The two sides nearly came to blows in a war of words in the Interlagos paddock. Red Bull motorsport advisor Dr. Helmut Marko stepped in to stem the tide, briefly, but the damage has been done.
Such an unusual situation will reach its climax this weekend with Toro Rosso trying to beat its engine partner for sixth place in the constructor’s championship. This would equal the team’s best result (sixth in 2008, with Sebastian Vettel and Sebastien Bourdais) if it holds. But it will have to stave off its former driver, Sainz, at Renault to do so.
“We go to Abu Dhabi aiming to finish this rollercoaster season on a high,” said Cyril Abiteboul, Renault Sport Racing Managing Director, who has both teams to worry about it.
“This race is almost a championship in itself as we are in a tight battle with Toro Rosso and Haas, and everything is still to play for. Either one of us could finish between sixth and eighth position so we are being very careful with our preparations. We will have to combine an approach that is at the same time attacking, as we need five points more than Toro Rosso to get sixth, but also conservative as we are just two points ahead of Haas.”
Renault, the team, feels it has a good chance of overhauling Toro Rosso. Both Sainz and Nico Hulkenberg have delivered double Q3 appearances the last two races in Mexico and Brazil, although they only have a single 10th place (Hulkenberg in Brazil) to show for it.
“We will look at the balance of risk and reward with the aim of maximising our chances of overhauling Toro Rosso for sixth in the Championship. We’ll fight for every point,” said Bob Bell, Renault Chief Technical Officer.
“I get a great sense that the momentum in this team is building for the longer term and that’s what we’re interested in. Clinching sixth in the Constructors’ is important as this team wants to show progress en route to being successful and winning championships. It’s important to feel and build on this momentum.”
Hulkenberg has a solid record in Abu Dhabi, coming sixth, seventh and seventh in the last three races here with Force India.
“The constructors’ championship will go down to the wire for sixth in Abu Dhabi and I’m really relishing the challenge. The track should suit us better than Interlagos. It’s the season finale, there’s plenty at stake and that makes me very excited,” said the German, who holds the record for most Grands Prix started without a podium finish.
“I head to Abu Dhabi hoping to score well. I want to kick back on Sunday night at Yas Marina with the team and celebrate a job well done.”
Sainz, who with 54 points scored is also in the unique position of having scored more points himself than either of his two teams (Toro Rosso 53, Renault 49) all season, thinks the Abu Dhabi track will suit Renault better. Sainz is yet to score at Abu Dhabi in two prior starts (best finish 11th in 2015).
“I left Brazil with a positive mindset as I’m starting to feel at home in the car and we head to Abu Dhabi with confidence and an aim for points. It’s going to be a tight fight in the championship for sixth, but we are ready for the challenge,” Sainz said.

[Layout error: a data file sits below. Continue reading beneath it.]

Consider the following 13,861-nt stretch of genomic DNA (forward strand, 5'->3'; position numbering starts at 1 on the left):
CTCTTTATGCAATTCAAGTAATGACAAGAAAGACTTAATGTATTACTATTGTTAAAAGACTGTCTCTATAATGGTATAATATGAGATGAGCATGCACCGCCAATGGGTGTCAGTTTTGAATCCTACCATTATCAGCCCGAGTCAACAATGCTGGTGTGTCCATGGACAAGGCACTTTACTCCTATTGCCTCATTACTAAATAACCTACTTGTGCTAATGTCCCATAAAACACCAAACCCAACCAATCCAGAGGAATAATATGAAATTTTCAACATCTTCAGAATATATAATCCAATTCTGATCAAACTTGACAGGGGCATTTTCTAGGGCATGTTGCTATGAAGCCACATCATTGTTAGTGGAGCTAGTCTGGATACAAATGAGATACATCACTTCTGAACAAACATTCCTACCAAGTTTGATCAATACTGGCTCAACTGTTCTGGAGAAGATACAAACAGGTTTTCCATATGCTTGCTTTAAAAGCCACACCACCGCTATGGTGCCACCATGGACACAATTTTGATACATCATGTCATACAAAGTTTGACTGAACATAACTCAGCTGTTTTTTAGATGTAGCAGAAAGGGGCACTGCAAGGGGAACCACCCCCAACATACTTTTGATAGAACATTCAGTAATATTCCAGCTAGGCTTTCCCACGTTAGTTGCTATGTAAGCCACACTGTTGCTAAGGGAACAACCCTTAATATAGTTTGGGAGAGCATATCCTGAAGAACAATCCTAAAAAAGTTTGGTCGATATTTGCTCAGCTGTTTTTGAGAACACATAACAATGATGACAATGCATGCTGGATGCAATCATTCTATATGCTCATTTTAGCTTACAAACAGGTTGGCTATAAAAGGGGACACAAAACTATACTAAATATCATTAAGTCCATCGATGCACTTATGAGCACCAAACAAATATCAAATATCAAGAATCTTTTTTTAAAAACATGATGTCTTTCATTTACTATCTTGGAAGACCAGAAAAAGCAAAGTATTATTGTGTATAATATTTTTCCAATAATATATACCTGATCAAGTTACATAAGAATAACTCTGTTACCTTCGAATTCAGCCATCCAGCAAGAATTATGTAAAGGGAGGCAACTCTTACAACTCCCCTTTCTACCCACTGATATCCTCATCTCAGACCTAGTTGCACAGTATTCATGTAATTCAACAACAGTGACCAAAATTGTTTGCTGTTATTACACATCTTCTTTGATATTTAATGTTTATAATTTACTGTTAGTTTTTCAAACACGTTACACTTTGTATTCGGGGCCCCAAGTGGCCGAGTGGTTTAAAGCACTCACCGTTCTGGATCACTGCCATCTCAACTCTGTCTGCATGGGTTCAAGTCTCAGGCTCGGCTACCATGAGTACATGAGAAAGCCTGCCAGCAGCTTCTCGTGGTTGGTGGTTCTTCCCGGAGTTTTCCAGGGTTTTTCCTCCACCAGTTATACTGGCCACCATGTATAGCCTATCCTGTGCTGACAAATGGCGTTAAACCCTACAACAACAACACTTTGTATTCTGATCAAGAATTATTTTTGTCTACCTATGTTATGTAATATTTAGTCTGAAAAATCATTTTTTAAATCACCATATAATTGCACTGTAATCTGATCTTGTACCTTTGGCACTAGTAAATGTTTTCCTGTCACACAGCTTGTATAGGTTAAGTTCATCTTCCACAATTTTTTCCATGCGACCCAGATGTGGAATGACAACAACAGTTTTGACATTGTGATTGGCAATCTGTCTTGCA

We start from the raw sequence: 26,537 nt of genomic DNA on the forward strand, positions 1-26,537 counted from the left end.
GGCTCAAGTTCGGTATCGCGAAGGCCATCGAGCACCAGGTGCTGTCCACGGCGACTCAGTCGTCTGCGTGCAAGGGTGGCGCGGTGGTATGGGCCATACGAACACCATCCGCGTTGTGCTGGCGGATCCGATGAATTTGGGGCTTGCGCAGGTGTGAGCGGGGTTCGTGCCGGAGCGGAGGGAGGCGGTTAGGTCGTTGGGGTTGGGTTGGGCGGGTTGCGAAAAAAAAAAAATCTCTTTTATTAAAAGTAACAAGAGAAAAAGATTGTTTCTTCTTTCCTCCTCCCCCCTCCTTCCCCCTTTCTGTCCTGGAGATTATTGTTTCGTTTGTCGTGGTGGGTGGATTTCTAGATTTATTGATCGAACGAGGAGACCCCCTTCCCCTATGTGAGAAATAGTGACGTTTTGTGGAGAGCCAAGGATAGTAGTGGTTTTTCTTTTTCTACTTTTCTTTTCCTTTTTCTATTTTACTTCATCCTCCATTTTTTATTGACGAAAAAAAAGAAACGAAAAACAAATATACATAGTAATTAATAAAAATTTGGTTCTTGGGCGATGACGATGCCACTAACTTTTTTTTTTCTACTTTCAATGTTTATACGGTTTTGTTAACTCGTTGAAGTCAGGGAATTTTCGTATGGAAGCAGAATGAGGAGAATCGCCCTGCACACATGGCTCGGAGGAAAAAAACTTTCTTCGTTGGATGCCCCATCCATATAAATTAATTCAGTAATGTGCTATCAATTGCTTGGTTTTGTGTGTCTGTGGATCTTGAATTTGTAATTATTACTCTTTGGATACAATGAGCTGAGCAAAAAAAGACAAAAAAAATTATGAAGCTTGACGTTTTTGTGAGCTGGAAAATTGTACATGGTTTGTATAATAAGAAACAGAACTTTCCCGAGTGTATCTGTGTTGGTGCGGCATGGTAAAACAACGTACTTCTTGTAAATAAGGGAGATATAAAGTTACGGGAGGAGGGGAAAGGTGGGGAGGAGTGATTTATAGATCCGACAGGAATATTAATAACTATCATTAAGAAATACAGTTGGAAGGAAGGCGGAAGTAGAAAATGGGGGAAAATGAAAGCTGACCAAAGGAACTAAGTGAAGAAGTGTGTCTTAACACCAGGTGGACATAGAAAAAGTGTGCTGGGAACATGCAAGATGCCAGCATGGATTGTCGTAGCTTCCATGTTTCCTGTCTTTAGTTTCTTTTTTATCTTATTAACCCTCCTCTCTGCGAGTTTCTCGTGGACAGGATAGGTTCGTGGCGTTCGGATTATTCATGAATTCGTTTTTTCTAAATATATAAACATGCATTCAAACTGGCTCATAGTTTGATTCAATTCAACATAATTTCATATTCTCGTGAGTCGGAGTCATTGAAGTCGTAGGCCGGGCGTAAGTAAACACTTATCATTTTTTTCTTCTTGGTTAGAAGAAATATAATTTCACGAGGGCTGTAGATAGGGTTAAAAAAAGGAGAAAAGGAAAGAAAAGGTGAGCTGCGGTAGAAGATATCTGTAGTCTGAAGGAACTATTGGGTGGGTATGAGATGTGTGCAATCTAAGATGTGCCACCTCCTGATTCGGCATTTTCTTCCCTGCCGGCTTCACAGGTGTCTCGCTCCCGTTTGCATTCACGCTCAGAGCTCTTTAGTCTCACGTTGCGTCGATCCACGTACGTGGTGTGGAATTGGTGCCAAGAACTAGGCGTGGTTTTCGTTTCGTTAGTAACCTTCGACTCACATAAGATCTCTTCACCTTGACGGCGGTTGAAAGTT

“There’s been a lot to learn but I think we’ve been able to face the challenge in a positive manner. It’s been an education for me to come to a manufacturer team, and there’s been a lot to do because of joining mid-season. I’m still on a steep learning curve with the car so I hope for another step forward in Abu Dhabi.”
TORO ROSSO’S YOUNG GUNS HOPE TO SAVE SIXTH
For Toro Rosso’s pair, despite the relative lack of F1 experience, the newly re-signed Gasly and Hartley also enter Abu Dhabi with optimism. Gasly sealed the GP2 title here last year while Hartley has track experience there from Porsche LMP1 testing among other outlets, and brings to an end his epic eight-week, seven-country, three-continent, three-series, three-car “Brendon Hartley Boogaloo World Tour.”
“I’m really excited and looking forward to the last race of the season in Abu Dhabi! It’s a track I really like, especially because I have some really good memories from racing there last year, where I won the GP2 Series title. It’s a place that therefore means a lot to me, also because I was on pole position there for the last two GP2 seasons!” Gasly said.
“I will give my very best; we need to really push and keep our sixth position in the constructors’ championship – it’s really important for the team and us drivers, as we want to make sure the team can develop the car as much as we’d like for next year.”
Hartley added, “Wow, what a way to end a year… Abu Dhabi will mark the end of a very busy and surreal few months for me! This will be my fourth Formula 1 Grand Prix of my career and I have to say that I’ve been feeling more and more comfortable in the Toro Rosso F1 car if I compare it to the first time I drove it. I now feel right at home within the team too, which is always a nice feeling to have. Abu Dhabi is a track I have raced and tested on in other categories and I remain optimistic that I can score my first F1 point!”
HAAS WITH OUTSIDE SHOT AT P6, BETTER SHOT AT P7
Haas is the underdog in the battle for sixth, but, at only two points back of Renault for seventh, can still manage to end one spot higher than it did in its debut season – and hit its preseason target of 50 points scored in the process.
Romain Grosjean has a best finish of fourth at Abu Dhabi in 2013 with Lotus, and just missed a point here last year with Haas in its somewhat traditional P11. Teammate Kevin Magnussen has a best finish at Abu Dhabi of, you guessed it, 11th, in 2014 with McLaren. After a miserable Brazil where both cars had incidents on the first lap, there’s nowhere to go but up in Abu Dhabi.
Team principal Guenther Steiner outlined the team’s goals heading into the weekend. Thus far, there’s been 47 points scored in 11 Grands Prix a big uptick on the 29 points scored in five last year.
“I think points tell something, but not everything,” Steiner said. “Even if we race the same teams, there are different levels of performance. I wouldn’t have said we’ve gotten better if we had less points, but looking in from the outside, I think we’ve made progress at all levels. We wanted to better our position, but at this moment in time we are equal, so sure we will try to get better in Abu Dhabi. I was hoping to better our end-of-season position by one spot.
“Absolutely. We will have a go at it. In Brazil, without the two accidents on lap one, I think we’d have had a good chance to get some points. Then again, we didn’t do it, so it’s just ‘if’ and ‘would’. We will, for sure, try hard in Abu Dhabi.”